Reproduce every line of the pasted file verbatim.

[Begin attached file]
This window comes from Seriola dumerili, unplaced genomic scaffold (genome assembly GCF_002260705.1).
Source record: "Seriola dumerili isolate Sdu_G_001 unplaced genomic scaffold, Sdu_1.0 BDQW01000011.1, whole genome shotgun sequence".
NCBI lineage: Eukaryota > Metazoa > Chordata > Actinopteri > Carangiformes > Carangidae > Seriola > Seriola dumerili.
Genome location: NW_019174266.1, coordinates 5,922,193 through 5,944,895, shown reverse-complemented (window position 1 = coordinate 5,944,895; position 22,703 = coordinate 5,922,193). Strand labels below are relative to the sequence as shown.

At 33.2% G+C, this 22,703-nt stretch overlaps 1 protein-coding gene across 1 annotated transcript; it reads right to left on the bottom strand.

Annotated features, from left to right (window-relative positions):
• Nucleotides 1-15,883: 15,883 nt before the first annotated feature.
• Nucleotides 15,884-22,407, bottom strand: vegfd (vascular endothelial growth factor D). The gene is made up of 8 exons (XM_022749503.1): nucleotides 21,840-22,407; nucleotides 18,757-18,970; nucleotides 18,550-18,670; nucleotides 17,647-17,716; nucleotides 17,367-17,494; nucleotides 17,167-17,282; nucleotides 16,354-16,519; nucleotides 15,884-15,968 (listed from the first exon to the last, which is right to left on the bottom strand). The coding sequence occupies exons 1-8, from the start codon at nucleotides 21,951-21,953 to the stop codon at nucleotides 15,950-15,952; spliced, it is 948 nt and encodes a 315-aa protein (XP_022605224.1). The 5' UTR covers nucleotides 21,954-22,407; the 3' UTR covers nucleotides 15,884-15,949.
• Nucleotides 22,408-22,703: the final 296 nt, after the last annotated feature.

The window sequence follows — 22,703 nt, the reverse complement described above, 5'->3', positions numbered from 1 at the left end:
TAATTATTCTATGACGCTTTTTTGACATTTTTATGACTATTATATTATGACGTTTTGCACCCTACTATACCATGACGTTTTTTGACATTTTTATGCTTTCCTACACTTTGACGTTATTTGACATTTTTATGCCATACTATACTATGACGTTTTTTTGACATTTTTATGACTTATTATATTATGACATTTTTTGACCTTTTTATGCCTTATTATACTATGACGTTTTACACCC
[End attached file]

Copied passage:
This window comes from Seriola dumerili, unplaced genomic scaffold (genome assembly GCF_002260705.1).
Source record: "Seriola dumerili isolate Sdu_G_001 unplaced genomic scaffold, Sdu_1.0 BDQW01000011.1, whole genome shotgun sequence".
NCBI lineage: Eukaryota > Metazoa > Chordata > Actinopteri > Carangiformes > Carangidae > Seriola > Seriola dumerili.
Genome location: NW_019174266.1, coordinates 5,922,193 through 5,944,895, shown reverse-complemented (window position 1 = coordinate 5,944,895; position 22,703 = coordinate 5,922,193). Strand labels below are relative to the sequence as shown.

At 33.2% G+C, this 22,703-nt stretch overlaps 1 protein-coding gene across 1 annotated transcript; it reads right to left on the bottom strand.

Annotated features, from left to right (window-relative positions):
• Nucleotides 1-15,883: 15,883 nt before the first annotated feature.
• Nucleotides 15,884-22,407, bottom strand: vegfd (vascular endothelial growth factor D). The gene is made up of 8 exons (XM_022749503.1): nucleotides 21,840-22,407; nucleotides 18,757-18,970; nucleotides 18,550-18,670; nucleotides 17,647-17,716; nucleotides 17,367-17,494; nucleotides 17,167-17,282; nucleotides 16,354-16,519; nucleotides 15,884-15,968 (listed from the first exon to the last, which is right to left on the bottom strand). The coding sequence occupies exons 1-8, from the start codon at nucleotides 21,951-21,953 to the stop codon at nucleotides 15,950-15,952; spliced, it is 948 nt and encodes a 315-aa protein (XP_022605224.1). The 5' UTR covers nucleotides 21,954-22,407; the 3' UTR covers nucleotides 15,884-15,949.
• Nucleotides 22,408-22,703: the final 296 nt, after the last annotated feature.

The window sequence follows — 22,703 nt, the reverse complement described above, 5'->3', positions numbered from 1 at the left end:
TAATTATTCTATGACGCTTTTTTGACATTTTTATGACTATTATATTATGACGTTTTGCACCCTACTATACCATGACGTTTTTTGACATTTTTATGCTTTCCTACACTTTGACGTTATTTGACATTTTTATGCCATACTATACTATGACGTTTTTTTGACATTTTTATGACTTATTATATTATGACATTTTTTGACCTTTTTATGCCTTATTATACTATGACGTTTTACACCC